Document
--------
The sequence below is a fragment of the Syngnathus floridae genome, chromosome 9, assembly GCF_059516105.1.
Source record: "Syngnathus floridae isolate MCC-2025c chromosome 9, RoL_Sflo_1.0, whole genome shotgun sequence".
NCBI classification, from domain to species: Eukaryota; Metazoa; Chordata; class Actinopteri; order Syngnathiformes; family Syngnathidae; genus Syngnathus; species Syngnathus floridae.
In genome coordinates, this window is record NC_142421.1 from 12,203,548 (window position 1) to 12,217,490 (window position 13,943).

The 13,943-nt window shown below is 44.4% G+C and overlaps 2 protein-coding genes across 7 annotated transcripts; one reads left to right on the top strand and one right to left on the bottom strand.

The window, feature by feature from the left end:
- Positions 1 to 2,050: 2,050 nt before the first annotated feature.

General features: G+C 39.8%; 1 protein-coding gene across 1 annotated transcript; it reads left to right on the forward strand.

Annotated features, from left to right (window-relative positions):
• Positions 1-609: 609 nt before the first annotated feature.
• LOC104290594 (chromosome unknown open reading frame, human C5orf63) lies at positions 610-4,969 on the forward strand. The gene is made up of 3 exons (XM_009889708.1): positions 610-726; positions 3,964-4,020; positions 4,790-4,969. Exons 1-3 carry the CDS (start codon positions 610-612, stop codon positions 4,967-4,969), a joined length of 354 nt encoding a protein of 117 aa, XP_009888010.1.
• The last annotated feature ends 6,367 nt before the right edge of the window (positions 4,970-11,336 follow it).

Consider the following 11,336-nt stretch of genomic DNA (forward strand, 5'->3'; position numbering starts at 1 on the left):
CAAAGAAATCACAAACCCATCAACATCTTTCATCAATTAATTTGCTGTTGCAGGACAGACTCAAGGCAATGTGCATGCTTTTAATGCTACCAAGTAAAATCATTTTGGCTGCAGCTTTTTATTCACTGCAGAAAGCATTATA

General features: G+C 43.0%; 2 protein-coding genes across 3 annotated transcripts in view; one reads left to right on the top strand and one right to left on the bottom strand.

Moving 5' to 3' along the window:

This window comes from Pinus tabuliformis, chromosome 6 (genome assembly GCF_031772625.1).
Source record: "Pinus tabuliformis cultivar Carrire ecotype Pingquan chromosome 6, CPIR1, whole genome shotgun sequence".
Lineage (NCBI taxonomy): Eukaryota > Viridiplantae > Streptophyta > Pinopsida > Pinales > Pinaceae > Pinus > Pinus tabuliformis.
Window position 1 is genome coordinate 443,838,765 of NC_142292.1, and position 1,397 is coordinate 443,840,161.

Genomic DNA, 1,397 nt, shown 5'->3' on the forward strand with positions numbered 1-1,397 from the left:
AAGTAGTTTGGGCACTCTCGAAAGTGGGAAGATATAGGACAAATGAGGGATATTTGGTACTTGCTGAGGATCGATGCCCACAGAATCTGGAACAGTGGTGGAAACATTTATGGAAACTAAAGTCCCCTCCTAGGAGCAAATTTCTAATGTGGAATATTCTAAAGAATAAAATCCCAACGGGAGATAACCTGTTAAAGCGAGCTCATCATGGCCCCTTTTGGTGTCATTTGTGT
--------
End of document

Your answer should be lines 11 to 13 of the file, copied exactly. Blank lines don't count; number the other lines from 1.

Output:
• LOC104290594 (chromosome unknown open reading frame, human C5orf63) lies at positions 610-4,969 on the forward strand. The gene is made up of 3 exons (XM_009889708.1): positions 610-726; positions 3,964-4,020; positions 4,790-4,969. Exons 1-3 carry the CDS (start codon positions 610-612, stop codon positions 4,967-4,969), a joined length of 354 nt encoding a protein of 117 aa, XP_009888010.1.
• The last annotated feature ends 6,367 nt before the right edge of the window (positions 4,970-11,336 follow it).

Consider the following 11,336-nt stretch of genomic DNA (forward strand, 5'->3'; position numbering starts at 1 on the left):